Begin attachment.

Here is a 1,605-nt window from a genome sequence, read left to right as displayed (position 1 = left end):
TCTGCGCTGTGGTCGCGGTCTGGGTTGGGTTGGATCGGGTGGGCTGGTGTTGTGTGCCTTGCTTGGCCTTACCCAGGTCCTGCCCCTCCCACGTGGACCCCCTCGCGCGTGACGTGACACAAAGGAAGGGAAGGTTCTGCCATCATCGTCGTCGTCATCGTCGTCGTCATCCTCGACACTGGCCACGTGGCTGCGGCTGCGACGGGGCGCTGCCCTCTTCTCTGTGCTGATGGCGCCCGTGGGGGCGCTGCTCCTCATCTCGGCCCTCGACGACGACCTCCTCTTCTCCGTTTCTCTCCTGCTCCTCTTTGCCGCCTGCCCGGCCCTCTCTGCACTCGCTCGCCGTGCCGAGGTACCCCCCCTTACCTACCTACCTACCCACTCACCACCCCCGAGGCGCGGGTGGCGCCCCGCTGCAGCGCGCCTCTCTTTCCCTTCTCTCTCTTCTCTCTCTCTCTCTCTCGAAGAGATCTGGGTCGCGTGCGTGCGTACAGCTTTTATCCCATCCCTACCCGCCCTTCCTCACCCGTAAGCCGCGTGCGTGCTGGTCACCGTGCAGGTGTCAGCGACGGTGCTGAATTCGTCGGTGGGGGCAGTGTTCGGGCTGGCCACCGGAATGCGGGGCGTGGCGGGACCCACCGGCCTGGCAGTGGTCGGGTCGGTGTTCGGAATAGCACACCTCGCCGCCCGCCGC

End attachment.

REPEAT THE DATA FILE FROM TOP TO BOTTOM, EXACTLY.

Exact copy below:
Here is a 1,605-nt window from a genome sequence, read left to right as displayed (position 1 = left end):
TCTGCGCTGTGGTCGCGGTCTGGGTTGGGTTGGATCGGGTGGGCTGGTGTTGTGTGCCTTGCTTGGCCTTACCCAGGTCCTGCCCCTCCCACGTGGACCCCCTCGCGCGTGACGTGACACAAAGGAAGGGAAGGTTCTGCCATCATCGTCGTCGTCATCGTCGTCGTCATCCTCGACACTGGCCACGTGGCTGCGGCTGCGACGGGGCGCTGCCCTCTTCTCTGTGCTGATGGCGCCCGTGGGGGCGCTGCTCCTCATCTCGGCCCTCGACGACGACCTCCTCTTCTCCGTTTCTCTCCTGCTCCTCTTTGCCGCCTGCCCGGCCCTCTCTGCACTCGCTCGCCGTGCCGAGGTACCCCCCCTTACCTACCTACCTACCCACTCACCACCCCCGAGGCGCGGGTGGCGCCCCGCTGCAGCGCGCCTCTCTTTCCCTTCTCTCTCTTCTCTCTCTCTCTCTCTCGAAGAGATCTGGGTCGCGTGCGTGCGTACAGCTTTTATCCCATCCCTACCCGCCCTTCCTCACCCGTAAGCCGCGTGCGTGCTGGTCACCGTGCAGGTGTCAGCGACGGTGCTGAATTCGTCGGTGGGGGCAGTGTTCGGGCTGGCCACCGGAATGCGGGGCGTGGCGGGACCCACCGGCCTGGCAGTGGTCGGGTCGGTGTTCGGAATAGCACACCTCGCCGCCCGCCGC